Mid-morning of a quiet Friday and time for my meal of the day. Weary from the tropical heat, I settled at a table outside a spread of hawker stands in the abbreviated shade of a cheerful scruffy over-sized umbrella. While my devotee went off to order our favourite spicy noodles, I waited. Clattering against blackened woks, a staccato of spatulas punctuated the bustle of bikes, pedestrians, vendors, and pigeons and dogs vying for scraps.
Out of this collage of vibrant aromas and colours, a tall man with a halting gait stopped at my table. Oblivious to the fact that I could not understand him, he muttered supplicatingly in the Hokkien dialect as he shoved bits of paper in my direction. I assumed he was selling lottery tickets and shook my head. It was not uncommon for petty traders to flog their merchandise and coupons to hungry locals downing bowls of noodles and drafts of coffee. Though I showed no interest, he kept up his monologue.
Just then my kappiya* reappeared. Before she could sit down, he pressed the handful of pink and yellow slips towards her, urging his cause. I felt irritated by the intrusion but she took time to look them over. It seemed he was a beggar, not a pedlar. Clasped in a single paper clip were his admission card, prescriptions and medical bills from the general hospital. Unhesitatingly, she pulled out a five dollar note and handed it to him.
Astonished by her willingness to believe and a gnawing contrition percolating through me, I watched him pick his way between the stalls and tables, displaying his bundle of papers to everyone he solicited. For the most part, he was ignored. As he shuffled up to two matrons seated nearby, they waved him away dismissively. This seemed evidence enough for me to question my kappiya why she thought his cause to be genuine. “Better to err on the side of kindness,” she told me. “If he is too poor to pay his hospital bills, who will help him? I’d rather err on the side of trust.”
Her spontaneous charity both shattered my doubt and exposed my complacency. So many poor are forced to beg. Better to err on the side of helping in case there is real need. Why had I not considered this? Having seen enough sham monks and nuns – one with a rich head of hair deftly braided out of sight, trousers and trainers concealed under her ‘robe’, and collecting money in her makeshift temple-gong ‘alms bowl’ – already primed me to treat him as an imposter. Yet there was an artless frailty in his walk, a cheap bag weighing down one shoulder, a haunted look. He plied the street in subdued, almost mechanical, fashion. What if it was not an act?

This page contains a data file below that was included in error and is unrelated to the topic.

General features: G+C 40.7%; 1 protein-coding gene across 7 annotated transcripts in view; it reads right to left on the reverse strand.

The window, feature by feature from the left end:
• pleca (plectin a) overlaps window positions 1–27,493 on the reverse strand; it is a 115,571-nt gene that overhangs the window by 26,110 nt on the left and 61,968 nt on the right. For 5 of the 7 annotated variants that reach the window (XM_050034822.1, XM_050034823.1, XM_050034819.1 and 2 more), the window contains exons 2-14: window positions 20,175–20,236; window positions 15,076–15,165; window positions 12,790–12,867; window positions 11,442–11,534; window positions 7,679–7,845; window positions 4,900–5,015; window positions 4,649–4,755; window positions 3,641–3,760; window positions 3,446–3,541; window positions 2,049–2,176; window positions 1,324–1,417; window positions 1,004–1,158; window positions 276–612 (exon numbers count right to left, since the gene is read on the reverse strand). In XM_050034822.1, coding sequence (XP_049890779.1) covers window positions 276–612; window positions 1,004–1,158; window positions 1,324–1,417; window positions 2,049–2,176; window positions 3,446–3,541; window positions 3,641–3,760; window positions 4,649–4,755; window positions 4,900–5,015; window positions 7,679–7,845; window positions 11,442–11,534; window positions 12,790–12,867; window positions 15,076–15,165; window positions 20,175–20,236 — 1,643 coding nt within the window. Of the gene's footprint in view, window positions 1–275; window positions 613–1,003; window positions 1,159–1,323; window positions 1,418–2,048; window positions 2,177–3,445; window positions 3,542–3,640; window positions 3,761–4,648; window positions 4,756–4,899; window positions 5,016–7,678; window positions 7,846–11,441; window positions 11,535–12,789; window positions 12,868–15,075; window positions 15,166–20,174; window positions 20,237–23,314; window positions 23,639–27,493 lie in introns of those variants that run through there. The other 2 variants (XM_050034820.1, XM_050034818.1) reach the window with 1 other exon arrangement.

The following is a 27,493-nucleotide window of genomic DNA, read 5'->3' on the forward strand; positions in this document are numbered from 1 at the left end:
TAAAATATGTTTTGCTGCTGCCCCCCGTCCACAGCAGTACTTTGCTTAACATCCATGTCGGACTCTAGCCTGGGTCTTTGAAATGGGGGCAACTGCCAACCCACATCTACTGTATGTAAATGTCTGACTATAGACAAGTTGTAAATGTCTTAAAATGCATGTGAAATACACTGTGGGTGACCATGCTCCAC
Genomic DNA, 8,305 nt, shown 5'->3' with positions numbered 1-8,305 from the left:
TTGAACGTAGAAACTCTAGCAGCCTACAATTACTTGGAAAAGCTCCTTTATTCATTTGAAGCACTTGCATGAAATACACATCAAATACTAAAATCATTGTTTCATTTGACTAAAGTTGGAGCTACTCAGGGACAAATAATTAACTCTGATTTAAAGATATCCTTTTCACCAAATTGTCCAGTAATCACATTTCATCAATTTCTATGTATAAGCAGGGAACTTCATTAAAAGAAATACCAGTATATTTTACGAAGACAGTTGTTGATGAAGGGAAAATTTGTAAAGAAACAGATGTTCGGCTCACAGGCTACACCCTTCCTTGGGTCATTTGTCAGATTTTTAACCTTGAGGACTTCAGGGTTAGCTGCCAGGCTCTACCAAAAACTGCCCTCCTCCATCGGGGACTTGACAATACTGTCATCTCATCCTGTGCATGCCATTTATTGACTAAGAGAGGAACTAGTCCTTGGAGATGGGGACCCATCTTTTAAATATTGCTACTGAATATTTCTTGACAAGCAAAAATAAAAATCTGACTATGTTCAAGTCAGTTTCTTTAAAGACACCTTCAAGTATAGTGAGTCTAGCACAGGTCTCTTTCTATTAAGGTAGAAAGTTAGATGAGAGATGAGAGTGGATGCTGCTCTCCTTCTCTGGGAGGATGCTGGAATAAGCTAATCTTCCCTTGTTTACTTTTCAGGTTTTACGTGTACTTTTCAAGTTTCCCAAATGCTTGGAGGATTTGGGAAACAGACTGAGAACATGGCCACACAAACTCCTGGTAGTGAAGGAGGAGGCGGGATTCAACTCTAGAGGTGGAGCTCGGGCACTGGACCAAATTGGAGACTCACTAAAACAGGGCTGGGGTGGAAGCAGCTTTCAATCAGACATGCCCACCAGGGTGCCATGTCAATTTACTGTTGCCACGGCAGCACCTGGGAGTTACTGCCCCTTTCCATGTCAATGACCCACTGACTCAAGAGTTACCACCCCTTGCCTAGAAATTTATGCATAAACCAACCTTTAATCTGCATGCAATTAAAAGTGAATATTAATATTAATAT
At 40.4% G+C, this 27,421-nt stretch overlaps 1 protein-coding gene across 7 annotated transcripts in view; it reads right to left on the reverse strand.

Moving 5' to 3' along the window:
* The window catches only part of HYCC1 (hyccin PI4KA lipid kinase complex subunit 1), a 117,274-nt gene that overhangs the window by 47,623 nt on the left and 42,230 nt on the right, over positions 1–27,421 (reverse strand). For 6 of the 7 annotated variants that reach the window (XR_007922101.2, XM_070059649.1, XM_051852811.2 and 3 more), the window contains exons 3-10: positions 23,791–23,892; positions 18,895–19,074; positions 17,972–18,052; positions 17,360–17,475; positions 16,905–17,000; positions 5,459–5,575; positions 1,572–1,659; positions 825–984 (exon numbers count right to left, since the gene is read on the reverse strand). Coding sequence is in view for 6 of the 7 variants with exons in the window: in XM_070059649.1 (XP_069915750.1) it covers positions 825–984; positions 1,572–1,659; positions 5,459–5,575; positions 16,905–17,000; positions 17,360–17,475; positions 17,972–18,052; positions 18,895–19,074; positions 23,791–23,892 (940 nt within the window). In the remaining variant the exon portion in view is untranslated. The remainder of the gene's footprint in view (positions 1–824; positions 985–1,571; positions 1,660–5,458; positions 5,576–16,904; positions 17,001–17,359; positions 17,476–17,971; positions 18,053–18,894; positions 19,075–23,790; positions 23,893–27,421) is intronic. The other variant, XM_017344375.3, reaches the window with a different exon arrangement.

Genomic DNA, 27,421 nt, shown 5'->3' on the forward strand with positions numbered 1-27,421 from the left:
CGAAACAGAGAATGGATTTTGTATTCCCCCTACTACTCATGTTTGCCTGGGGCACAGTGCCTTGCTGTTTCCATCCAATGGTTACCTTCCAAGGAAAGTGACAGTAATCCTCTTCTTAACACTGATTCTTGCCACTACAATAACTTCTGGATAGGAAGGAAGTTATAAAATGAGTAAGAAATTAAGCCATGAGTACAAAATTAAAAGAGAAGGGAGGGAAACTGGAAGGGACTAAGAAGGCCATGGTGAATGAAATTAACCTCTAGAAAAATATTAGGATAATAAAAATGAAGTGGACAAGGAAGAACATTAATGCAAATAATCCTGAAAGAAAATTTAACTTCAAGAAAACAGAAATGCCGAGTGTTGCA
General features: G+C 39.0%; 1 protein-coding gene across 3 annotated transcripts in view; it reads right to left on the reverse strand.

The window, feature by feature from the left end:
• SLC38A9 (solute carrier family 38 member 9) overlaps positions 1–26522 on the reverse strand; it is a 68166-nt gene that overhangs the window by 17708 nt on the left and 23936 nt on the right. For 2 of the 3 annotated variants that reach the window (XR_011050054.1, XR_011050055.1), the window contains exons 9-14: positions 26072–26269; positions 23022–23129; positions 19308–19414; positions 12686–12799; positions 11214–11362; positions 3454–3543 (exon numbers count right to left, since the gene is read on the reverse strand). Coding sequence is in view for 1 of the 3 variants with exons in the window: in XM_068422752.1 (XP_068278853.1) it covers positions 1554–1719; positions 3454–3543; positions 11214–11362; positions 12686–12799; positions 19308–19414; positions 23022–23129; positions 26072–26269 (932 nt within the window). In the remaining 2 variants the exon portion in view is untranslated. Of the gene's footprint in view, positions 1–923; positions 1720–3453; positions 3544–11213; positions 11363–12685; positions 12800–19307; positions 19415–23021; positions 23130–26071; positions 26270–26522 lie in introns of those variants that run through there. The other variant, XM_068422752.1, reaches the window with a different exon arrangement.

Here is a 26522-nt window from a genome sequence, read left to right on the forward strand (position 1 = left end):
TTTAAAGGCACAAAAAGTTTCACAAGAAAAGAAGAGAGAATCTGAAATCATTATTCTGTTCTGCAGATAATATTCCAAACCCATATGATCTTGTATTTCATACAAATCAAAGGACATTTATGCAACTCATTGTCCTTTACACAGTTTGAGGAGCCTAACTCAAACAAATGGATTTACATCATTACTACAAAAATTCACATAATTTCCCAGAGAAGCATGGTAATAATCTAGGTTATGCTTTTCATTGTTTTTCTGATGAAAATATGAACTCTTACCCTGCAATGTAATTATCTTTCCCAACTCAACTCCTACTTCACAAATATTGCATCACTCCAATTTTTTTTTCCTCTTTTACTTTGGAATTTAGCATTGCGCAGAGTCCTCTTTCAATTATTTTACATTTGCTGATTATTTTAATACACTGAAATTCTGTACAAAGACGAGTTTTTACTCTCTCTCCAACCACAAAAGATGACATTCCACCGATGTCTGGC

My devotee’s gracious outreach more authentically mirrored the noble compassion I espouse than my bout of cynicism. How could I presume to know who was worthy and who was not? Secure and lacking nothing, face to face with human misery and helplessness – myself a beggar – I had dangerously missed that greater dimension of faith that could embrace, rather than ignore, another human being’s need.
Chanting over our simple fare of noodles, I blessed her pure spirit and our sick friend, grateful to be reminded what it means to really wear the robe of kindness. Even if we are able to help one another, when our hearts become inured to life and the suffering of others, we too easily stray into misjudging those who need or deserve. Whether we are certain or not, we have to be willing to take risks to err on the side of kindness.
Not half an hour after our meal, I received the complement of this teaching. Outside the entrance to an open-air vegetarian eatery, I spotted a Mahayana nun. Shod in telltale cloth monastic shoes, she scuttled inside to collect a takeaway meal and was already emerging when we nearly collided. Her expression – both focused and dour – was accentuated by the distinct traces of a moustache.
Though from a different school of Buddhism, I instinctively felt a kinship – as if seeing a younger version of myself. We even wore the same colour robes! As we met, I pressed both palms together in anjali, our traditional greeting of respect, and smiled. To my surprise, there was not a flicker of acknowledgement.
It would have been impossible for her not to realise that I too am a Buddhist nun. We are not so common a sight on the street, especially I, a foreigner, bald and wrapped in a Theravadan-style robe. That, I thought, would have elicited some form of response, however understated – a nod of the head or half a smile if not a full one – any sign of reciprocation. Respect is the universal currency of monastic etiquette. That is our training.
But then I remembered my encounter with the beggar, and my failure to give him the benefit of the doubt and empathize with his plight. Now I would have to accept that the nun, too, may have had doubts about me that prevented her from responding as a spiritual cousin. Or she was merely too preoccupied to spare even a friendly look.
The heart grows miserly through the self-concern and arrogance that alienate us from one another. Setting too much store in what we do rather than how we are, we live careless and unaware. Whenever we become inflated by the vanity of our worldly accomplishments, status and wealth, or assume an ethnic or religious superiority, we betray our own humanity and intrinsic connectedness. We fail to know what it is to give and receive tenderly, to recognise that we all walk the same path – and are equally enriched by kindness.
*kappiya: devotee, attendant
© Ayya Medhanandi
This a post from Ayyā Medhānandī’s blog written while based in Penang. She draws on her experiences in a monastic community in England as a solitary nun in a coastal hamlet of New Zealand and as an urban nun perched in a ‘sky temple’ overlooking the Malacca Straits. Other posts from this blog can be found under “Penang’s Blog” topic category.